Risky Behavior Prevalence Among Ondokuz Mayis University Students


Dabak S., Suenter A. T. , Canbaz S. , Peksen Y.

TURKIYE KLINIKLERI TIP BILIMLERI DERGISI, vol.30, no.3, pp.838-846, 2010 (Journal Indexed in SCI) identifier identifier

  • Publication Type: Article / Article
  • Volume: 30 Issue: 3
  • Publication Date: 2010
  • Doi Number: 10.5336/medsci.2008-9668
  • Title of Journal : TURKIYE KLINIKLERI TIP BILIMLERI DERGISI
  • Page Numbers: pp.838-846

Abstract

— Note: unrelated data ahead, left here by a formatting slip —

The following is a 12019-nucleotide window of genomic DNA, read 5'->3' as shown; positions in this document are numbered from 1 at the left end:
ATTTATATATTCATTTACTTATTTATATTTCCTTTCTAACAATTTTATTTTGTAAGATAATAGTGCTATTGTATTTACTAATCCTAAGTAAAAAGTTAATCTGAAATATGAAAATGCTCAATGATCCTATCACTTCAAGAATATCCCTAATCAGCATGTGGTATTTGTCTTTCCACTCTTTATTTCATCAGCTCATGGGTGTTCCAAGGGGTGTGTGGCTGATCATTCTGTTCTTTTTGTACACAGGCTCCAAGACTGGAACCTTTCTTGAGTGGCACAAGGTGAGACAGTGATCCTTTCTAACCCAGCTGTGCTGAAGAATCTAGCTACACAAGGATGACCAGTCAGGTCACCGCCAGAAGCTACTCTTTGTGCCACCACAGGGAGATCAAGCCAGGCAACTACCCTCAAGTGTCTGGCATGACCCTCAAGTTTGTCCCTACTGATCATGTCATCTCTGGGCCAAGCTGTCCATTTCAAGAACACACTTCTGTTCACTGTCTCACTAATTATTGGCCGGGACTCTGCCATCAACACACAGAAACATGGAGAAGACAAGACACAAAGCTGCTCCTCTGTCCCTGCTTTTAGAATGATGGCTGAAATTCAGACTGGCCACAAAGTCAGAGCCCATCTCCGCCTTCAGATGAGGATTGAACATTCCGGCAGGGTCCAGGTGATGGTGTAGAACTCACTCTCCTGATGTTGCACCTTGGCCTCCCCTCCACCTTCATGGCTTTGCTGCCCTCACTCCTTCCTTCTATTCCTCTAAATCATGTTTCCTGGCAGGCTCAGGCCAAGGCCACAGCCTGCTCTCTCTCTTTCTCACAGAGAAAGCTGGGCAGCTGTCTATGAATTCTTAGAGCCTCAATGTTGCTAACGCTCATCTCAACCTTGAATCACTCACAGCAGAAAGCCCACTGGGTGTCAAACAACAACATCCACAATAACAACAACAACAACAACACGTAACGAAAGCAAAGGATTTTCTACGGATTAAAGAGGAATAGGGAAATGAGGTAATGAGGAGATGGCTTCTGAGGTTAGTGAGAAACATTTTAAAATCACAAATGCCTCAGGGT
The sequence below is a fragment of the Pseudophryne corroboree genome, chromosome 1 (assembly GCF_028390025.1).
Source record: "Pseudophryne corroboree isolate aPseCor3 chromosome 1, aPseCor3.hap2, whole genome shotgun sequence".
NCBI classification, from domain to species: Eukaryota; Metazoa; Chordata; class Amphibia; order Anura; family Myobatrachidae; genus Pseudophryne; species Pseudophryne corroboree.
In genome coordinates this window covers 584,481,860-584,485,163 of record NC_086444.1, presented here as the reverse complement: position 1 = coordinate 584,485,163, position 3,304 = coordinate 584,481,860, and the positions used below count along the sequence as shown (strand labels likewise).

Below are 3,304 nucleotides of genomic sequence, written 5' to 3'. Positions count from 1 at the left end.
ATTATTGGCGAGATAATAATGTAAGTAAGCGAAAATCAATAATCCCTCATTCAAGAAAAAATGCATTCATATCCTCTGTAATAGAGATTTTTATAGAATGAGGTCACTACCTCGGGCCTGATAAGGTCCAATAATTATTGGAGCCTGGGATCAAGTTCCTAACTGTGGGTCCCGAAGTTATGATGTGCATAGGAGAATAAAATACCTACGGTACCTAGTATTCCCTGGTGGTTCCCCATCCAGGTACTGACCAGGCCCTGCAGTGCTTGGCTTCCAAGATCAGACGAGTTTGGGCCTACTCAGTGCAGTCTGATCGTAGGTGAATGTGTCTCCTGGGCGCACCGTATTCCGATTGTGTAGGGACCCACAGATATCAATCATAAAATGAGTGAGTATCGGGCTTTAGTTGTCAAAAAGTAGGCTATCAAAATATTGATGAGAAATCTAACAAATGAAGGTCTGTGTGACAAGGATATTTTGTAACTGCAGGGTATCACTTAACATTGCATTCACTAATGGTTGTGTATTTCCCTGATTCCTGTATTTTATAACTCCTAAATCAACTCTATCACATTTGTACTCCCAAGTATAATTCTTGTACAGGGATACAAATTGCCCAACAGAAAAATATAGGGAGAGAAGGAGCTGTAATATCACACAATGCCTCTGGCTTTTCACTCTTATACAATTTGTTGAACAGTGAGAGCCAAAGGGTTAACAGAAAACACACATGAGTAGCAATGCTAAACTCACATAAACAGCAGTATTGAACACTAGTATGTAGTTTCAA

Objective: This study was aimed to determine risky behavior for health in the students of Ondokuz May's University (OMU). Material and Methods: In this cross-sectional study, information about socio-demographic characteristics and risky behavior for health was collected from 2050 students, which constitute 85.4% of the total student population, by a questionnaire under supervision; and t test and the chi-square test in independent groups were used in the statistical evaluation. Results: Among students attending the study, 1029 (50.2%) were males, 1021 (49.8%) were females, and the mean age was calculated as 21.1 +/- 1.9 years. It's found that most of the students (85.9% and 61.8%) were not using helmets while riding a bicycle or a motorcycle. They were not fastening seat belts while traveling in a vehicle (25.4%), carried weapons at least once in the previous month (5.2%), involved in physical fight at least once in the previous month (10.0%), smoked and had alcohol in the previous month (%22.9-24.2), insufficiently consumed fruit-vegetables in the last seven days (28.6%); Having sexual intercourse (21.6%) was significantly more frequent in males; insufficient physical exercise in the last seven days (66.4%), and going on a diet to lose weight in the last month (17.9%) were significantly more frequent in female students. Conclusion: Research data reveals high prevalence of some health-threatening risky behaviors among university students, and indicates the necessity of effective education programs on road safety, nutrition and health, health effects of smoking, alcohol consumption and other substance abuses, and safe sex/sexually transmitted diseases.